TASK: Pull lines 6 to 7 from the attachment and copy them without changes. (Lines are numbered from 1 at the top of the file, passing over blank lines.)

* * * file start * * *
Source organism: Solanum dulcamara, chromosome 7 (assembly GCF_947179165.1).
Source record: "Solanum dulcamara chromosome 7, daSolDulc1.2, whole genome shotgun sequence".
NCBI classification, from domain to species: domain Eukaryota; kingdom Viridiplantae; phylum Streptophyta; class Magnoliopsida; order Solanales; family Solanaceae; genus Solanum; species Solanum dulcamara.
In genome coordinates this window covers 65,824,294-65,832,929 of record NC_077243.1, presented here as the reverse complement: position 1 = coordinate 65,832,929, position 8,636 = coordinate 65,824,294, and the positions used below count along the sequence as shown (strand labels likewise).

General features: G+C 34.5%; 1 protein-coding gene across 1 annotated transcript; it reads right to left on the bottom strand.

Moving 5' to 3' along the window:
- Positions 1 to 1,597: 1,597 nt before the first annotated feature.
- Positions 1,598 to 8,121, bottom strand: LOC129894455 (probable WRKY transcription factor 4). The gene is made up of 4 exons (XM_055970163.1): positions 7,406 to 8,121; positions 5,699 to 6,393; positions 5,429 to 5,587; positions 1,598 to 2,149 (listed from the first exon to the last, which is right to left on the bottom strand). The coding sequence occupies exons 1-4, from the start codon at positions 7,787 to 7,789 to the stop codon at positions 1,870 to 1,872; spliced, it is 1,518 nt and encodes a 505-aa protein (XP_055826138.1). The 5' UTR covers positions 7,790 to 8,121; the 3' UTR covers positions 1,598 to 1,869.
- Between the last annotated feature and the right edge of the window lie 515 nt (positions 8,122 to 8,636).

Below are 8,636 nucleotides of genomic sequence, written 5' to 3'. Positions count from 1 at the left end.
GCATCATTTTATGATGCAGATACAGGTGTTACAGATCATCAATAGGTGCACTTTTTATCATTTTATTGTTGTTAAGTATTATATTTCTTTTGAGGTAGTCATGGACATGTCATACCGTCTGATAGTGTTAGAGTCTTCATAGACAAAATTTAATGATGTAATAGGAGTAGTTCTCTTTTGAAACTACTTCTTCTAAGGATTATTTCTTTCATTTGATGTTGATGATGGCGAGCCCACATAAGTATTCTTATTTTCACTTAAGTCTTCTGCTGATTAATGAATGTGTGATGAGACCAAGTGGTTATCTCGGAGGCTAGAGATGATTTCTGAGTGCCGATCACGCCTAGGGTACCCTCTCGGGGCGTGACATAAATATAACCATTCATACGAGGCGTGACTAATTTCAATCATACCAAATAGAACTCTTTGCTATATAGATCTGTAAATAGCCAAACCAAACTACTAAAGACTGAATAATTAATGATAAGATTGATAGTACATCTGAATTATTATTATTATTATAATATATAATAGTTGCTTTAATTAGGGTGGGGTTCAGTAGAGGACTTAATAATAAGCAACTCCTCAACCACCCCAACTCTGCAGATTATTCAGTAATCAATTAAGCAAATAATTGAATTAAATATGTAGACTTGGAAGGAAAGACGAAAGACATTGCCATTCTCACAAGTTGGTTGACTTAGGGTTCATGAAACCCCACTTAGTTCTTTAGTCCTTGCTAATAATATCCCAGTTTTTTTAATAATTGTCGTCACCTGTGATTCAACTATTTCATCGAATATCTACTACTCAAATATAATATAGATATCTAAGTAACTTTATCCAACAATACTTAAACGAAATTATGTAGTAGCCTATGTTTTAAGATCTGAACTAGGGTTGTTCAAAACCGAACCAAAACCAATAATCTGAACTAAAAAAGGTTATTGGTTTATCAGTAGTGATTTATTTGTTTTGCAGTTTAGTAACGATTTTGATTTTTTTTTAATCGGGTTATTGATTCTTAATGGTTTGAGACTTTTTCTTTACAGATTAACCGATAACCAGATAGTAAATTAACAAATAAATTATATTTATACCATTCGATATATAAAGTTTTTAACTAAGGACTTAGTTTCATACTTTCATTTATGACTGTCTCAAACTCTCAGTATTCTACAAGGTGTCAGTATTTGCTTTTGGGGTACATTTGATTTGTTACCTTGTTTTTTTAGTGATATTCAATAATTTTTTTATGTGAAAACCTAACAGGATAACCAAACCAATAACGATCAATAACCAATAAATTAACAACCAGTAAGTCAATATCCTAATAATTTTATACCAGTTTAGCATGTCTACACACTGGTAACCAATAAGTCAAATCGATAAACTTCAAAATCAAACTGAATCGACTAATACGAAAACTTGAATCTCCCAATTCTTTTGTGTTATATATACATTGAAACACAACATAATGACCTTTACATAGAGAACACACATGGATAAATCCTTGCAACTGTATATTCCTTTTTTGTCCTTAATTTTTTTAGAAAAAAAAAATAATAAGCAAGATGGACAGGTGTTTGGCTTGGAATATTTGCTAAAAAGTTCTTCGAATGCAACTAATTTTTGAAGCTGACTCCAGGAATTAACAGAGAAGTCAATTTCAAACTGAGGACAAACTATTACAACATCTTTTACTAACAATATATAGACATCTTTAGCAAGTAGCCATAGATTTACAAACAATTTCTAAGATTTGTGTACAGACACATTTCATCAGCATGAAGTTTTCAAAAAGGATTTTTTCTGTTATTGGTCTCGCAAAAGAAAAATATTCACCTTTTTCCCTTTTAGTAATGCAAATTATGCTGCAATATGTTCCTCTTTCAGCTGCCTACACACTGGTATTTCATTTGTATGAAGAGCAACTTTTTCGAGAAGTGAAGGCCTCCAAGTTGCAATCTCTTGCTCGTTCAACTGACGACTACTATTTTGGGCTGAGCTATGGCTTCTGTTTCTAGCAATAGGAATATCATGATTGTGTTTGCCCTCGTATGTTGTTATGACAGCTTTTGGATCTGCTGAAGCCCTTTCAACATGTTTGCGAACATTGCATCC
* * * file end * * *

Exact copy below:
Moving 5' to 3' along the window:
- Positions 1 to 1,597: 1,597 nt before the first annotated feature.